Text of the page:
My LZs for my last two flights have been within 10 miles of each other. The only difference is that the second flight started 85 miles away. I didn’t do a write-up of my previous flight because there wasn’t much to write about. After 2 hours of bobbing up and down in front of Garlock I threw in the towel and landed right below launch. Sunday’s flight was a tad better.
We’ve had a heat wave here in Southern California over the last few days and the flying conditions have been just as toasty – everywhere. A few records have fallen.
It’s not often that you see the tops on the front range match those in the desert. Because of that I was looking to fly either Kagel or Crestline, for no other reason than to defend my Marshall/Crestline out and return record. However, my Topa buddies had no interest in dealing with the LA traffic and were heading to Pine, and my Crestline mates were either in Santa Cruz, AZ or talking about doing an out and return out into the desert. Since the heights were the same for the desert and the front range it made more sense to me to fly along the San Gabriels, considering the fact that the LA Basin floor is 3,000 ft. lower. I’m sure I could have convinced them to see it my way, but when the late Saturday night forecast didn’t quite match what I was seeing earlier, I opted for the safer call and joined the Topa crew at Pine.
Let me backtrack a bit here. As I mention, conditions looked good everywhere, and that included the Topatopa range in Ojai. It looked like it would be good enough to go OTB into the desert, a flight that only has been accomplished on a few occasions; once by yours truly. Unfortunately, you need a permit to fly Ojai and it’s hunting season; there was not one left to be had. However, the PGers have a hike-up launch known as the Nuthouse. Three intrepid souls opted to brave the 107 degree heat and go there, including Tom Truax who would go on to fly 111 miles, breaking the site record.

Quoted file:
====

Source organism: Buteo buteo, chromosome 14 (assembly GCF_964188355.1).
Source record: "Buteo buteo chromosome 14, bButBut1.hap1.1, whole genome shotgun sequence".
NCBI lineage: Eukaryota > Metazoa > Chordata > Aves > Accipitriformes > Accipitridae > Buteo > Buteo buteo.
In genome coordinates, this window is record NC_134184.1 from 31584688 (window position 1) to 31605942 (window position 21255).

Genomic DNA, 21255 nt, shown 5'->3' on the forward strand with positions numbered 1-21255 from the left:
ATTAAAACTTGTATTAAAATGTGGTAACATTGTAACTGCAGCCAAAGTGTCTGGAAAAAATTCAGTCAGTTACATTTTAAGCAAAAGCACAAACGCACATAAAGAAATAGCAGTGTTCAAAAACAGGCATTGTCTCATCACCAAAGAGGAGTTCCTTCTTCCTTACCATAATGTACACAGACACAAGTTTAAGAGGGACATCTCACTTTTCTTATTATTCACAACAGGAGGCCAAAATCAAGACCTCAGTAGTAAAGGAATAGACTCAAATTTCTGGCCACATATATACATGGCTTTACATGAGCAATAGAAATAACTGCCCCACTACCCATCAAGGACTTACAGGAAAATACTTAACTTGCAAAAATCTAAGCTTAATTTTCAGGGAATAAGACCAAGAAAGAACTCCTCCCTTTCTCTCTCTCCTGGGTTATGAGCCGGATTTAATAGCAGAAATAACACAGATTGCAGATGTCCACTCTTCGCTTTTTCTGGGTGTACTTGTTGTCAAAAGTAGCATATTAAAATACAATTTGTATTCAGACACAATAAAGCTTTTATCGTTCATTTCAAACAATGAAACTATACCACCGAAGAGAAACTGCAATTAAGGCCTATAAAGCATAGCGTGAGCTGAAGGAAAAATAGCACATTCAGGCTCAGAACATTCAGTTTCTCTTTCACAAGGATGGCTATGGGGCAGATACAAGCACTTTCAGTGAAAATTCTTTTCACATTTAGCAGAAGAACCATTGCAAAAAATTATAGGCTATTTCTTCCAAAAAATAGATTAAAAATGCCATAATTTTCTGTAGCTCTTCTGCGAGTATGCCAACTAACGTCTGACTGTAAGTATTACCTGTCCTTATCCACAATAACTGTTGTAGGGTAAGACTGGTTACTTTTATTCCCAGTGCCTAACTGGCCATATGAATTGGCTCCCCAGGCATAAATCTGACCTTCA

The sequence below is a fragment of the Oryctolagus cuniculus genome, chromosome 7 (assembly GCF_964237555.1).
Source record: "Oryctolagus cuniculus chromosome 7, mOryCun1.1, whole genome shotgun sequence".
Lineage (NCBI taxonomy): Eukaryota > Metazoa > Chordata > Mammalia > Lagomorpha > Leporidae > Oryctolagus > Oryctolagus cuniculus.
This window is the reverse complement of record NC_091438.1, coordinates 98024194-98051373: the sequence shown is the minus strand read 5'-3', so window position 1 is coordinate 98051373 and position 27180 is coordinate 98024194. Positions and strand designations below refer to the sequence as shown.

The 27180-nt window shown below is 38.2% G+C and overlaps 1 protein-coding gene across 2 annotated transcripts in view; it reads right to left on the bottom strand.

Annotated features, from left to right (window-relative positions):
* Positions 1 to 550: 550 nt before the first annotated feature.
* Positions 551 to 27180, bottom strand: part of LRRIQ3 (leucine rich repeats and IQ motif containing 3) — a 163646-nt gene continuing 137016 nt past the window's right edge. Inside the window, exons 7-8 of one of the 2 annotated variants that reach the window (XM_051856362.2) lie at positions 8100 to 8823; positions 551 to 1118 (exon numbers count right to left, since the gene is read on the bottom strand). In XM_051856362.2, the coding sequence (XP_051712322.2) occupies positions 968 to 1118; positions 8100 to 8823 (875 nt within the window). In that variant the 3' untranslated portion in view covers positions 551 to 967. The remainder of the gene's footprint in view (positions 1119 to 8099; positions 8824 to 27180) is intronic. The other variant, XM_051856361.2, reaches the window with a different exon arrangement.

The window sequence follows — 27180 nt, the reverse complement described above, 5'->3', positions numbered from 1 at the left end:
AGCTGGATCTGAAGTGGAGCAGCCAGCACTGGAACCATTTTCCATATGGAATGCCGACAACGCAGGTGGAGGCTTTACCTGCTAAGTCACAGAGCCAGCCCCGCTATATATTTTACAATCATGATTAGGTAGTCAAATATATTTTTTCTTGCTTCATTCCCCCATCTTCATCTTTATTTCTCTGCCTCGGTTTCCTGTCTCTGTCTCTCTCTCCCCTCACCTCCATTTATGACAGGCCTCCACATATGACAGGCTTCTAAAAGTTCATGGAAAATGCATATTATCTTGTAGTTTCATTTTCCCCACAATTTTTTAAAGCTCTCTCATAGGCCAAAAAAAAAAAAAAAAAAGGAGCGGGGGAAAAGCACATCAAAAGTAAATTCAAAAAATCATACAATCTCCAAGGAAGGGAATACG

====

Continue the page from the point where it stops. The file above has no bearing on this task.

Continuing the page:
Although the forecast looked great the tops weren’t expected to be terribly high. Somewhere in the 12-13k range. Also, the winds at Pine had a bit more south than what you would like for a flight out into the desert. One of the reasons the PGs opted for Ojai instead. One thing that I didn’t see in the forecast was a call for mid to high level clouds. There was a slug of it right above launch when we arrived. There also a few lennys mixed in for good measure. Our optimism took a bit of a hit to say the least. But, despite the high cloud cover, cumis began forming above launch just after 11:00. Not too long after that pilots began throwing off. There were 6 in total, two in each crew. Tony Deleo was gracious enough to drive for TQ and me.
Despite the great forecast, no one was screaming to cloudbase. John Hesch and I had the same idea to search more out front, but that ended up not working any better than what was happening above the ridge. Eventually, though, everyone got up and out. Whereas the other pilots opted to go straight over the back I decided to give Reyes a try, with the idea of staying on the front side of Pine to perhaps Decision Point before going OTB. At Reyes I made a mistake that almost cost me the flight. Not getting very high on my first climb out, I decided to take what I had and head for the Chute rather than stick around for a better thermal or continue east to Haddock. I did this despite that fact there were no clouds above the Chute, compared to everywhere else (probably because of the south wind). Sure enough, I didn’t find anything above the Chute and had to bail off low toward Dry Canyon.